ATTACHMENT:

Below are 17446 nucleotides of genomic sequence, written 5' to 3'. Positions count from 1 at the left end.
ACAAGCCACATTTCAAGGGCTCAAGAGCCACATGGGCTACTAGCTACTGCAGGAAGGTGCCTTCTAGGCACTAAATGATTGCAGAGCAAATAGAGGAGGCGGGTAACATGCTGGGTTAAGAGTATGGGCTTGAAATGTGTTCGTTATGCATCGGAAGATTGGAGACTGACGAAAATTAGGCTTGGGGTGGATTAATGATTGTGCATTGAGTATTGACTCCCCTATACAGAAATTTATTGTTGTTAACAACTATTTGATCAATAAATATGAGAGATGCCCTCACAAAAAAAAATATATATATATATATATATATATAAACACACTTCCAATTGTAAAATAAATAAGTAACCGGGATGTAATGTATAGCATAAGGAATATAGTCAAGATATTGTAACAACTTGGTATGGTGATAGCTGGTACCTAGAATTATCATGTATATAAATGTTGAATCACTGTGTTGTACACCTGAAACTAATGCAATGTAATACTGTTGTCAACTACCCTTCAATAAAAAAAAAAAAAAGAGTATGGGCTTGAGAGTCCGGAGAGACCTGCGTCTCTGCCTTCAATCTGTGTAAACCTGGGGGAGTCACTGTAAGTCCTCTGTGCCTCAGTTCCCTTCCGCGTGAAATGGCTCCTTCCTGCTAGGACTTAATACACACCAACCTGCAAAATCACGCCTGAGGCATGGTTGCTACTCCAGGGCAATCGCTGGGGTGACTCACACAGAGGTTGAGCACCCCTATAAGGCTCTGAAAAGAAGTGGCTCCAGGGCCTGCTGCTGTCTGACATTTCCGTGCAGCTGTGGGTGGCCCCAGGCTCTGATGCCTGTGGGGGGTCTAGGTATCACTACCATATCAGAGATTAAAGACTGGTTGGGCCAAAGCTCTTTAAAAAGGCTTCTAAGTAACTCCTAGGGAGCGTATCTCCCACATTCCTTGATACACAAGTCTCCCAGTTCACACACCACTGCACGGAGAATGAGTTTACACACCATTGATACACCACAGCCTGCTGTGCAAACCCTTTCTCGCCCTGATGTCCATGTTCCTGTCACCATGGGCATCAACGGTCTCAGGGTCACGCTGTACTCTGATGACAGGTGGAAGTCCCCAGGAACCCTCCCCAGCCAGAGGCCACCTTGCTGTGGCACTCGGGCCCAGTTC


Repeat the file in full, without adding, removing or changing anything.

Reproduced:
Below are 17446 nucleotides of genomic sequence, written 5' to 3'. Positions count from 1 at the left end.
ACAAGCCACATTTCAAGGGCTCAAGAGCCACATGGGCTACTAGCTACTGCAGGAAGGTGCCTTCTAGGCACTAAATGATTGCAGAGCAAATAGAGGAGGCGGGTAACATGCTGGGTTAAGAGTATGGGCTTGAAATGTGTTCGTTATGCATCGGAAGATTGGAGACTGACGAAAATTAGGCTTGGGGTGGATTAATGATTGTGCATTGAGTATTGACTCCCCTATACAGAAATTTATTGTTGTTAACAACTATTTGATCAATAAATATGAGAGATGCCCTCACAAAAAAAAATATATATATATATATATATATATAAACACACTTCCAATTGTAAAATAAATAAGTAACCGGGATGTAATGTATAGCATAAGGAATATAGTCAAGATATTGTAACAACTTGGTATGGTGATAGCTGGTACCTAGAATTATCATGTATATAAATGTTGAATCACTGTGTTGTACACCTGAAACTAATGCAATGTAATACTGTTGTCAACTACCCTTCAATAAAAAAAAAAAAAAGAGTATGGGCTTGAGAGTCCGGAGAGACCTGCGTCTCTGCCTTCAATCTGTGTAAACCTGGGGGAGTCACTGTAAGTCCTCTGTGCCTCAGTTCCCTTCCGCGTGAAATGGCTCCTTCCTGCTAGGACTTAATACACACCAACCTGCAAAATCACGCCTGAGGCATGGTTGCTACTCCAGGGCAATCGCTGGGGTGACTCACACAGAGGTTGAGCACCCCTATAAGGCTCTGAAAAGAAGTGGCTCCAGGGCCTGCTGCTGTCTGACATTTCCGTGCAGCTGTGGGTGGCCCCAGGCTCTGATGCCTGTGGGGGGTCTAGGTATCACTACCATATCAGAGATTAAAGACTGGTTGGGCCAAAGCTCTTTAAAAAGGCTTCTAAGTAACTCCTAGGGAGCGTATCTCCCACATTCCTTGATACACAAGTCTCCCAGTTCACACACCACTGCACGGAGAATGAGTTTACACACCATTGATACACCACAGCCTGCTGTGCAAACCCTTTCTCGCCCTGATGTCCATGTTCCTGTCACCATGGGCATCAACGGTCTCAGGGTCACGCTGTACTCTGATGACAGGTGGAAGTCCCCAGGAACCCTCCCCAGCCAGAGGCCACCTTGCTGTGGCACTCGGGCCCAGTTC